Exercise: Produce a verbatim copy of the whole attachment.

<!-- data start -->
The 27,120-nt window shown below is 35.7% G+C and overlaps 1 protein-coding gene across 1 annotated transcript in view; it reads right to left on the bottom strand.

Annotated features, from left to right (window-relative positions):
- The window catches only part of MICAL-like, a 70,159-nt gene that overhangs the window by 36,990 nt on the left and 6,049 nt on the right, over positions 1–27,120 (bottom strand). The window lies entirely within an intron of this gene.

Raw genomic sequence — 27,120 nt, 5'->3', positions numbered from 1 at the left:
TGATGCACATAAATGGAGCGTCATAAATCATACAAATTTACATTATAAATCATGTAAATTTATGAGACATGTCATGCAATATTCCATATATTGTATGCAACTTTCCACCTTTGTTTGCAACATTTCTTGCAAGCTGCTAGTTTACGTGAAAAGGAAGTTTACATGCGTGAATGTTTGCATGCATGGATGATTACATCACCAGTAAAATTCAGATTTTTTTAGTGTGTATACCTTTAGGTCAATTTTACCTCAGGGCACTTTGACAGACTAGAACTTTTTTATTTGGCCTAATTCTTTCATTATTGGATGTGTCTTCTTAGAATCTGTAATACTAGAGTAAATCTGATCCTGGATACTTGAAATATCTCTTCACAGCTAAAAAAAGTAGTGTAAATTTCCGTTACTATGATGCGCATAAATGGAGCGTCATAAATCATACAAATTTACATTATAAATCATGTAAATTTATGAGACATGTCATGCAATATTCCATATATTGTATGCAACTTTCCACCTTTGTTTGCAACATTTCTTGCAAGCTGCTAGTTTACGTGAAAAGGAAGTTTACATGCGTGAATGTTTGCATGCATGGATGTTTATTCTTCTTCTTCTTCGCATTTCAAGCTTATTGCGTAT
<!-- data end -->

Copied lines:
The 27,120-nt window shown below is 35.7% G+C and overlaps 1 protein-coding gene across 1 annotated transcript in view; it reads right to left on the bottom strand.

Annotated features, from left to right (window-relative positions):
- The window catches only part of MICAL-like, a 70,159-nt gene that overhangs the window by 36,990 nt on the left and 6,049 nt on the right, over positions 1–27,120 (bottom strand). The window lies entirely within an intron of this gene.

Raw genomic sequence — 27,120 nt, 5'->3', positions numbered from 1 at the left:
TGATGCACATAAATGGAGCGTCATAAATCATACAAATTTACATTATAAATCATGTAAATTTATGAGACATGTCATGCAATATTCCATATATTGTATGCAACTTTCCACCTTTGTTTGCAACATTTCTTGCAAGCTGCTAGTTTACGTGAAAAGGAAGTTTACATGCGTGAATGTTTGCATGCATGGATGATTACATCACCAGTAAAATTCAGATTTTTTTAGTGTGTATACCTTTAGGTCAATTTTACCTCAGGGCACTTTGACAGACTAGAACTTTTTTATTTGGCCTAATTCTTTCATTATTGGATGTGTCTTCTTAGAATCTGTAATACTAGAGTAAATCTGATCCTGGATACTTGAAATATCTCTTCACAGCTAAAAAAAGTAGTGTAAATTTCCGTTACTATGATGCGCATAAATGGAGCGTCATAAATCATACAAATTTACATTATAAATCATGTAAATTTATGAGACATGTCATGCAATATTCCATATATTGTATGCAACTTTCCACCTTTGTTTGCAACATTTCTTGCAAGCTGCTAGTTTACGTGAAAAGGAAGTTTACATGCGTGAATGTTTGCATGCATGGATGTTTATTCTTCTTCTTCTTCGCATTTCAAGCTTATTGCGTAT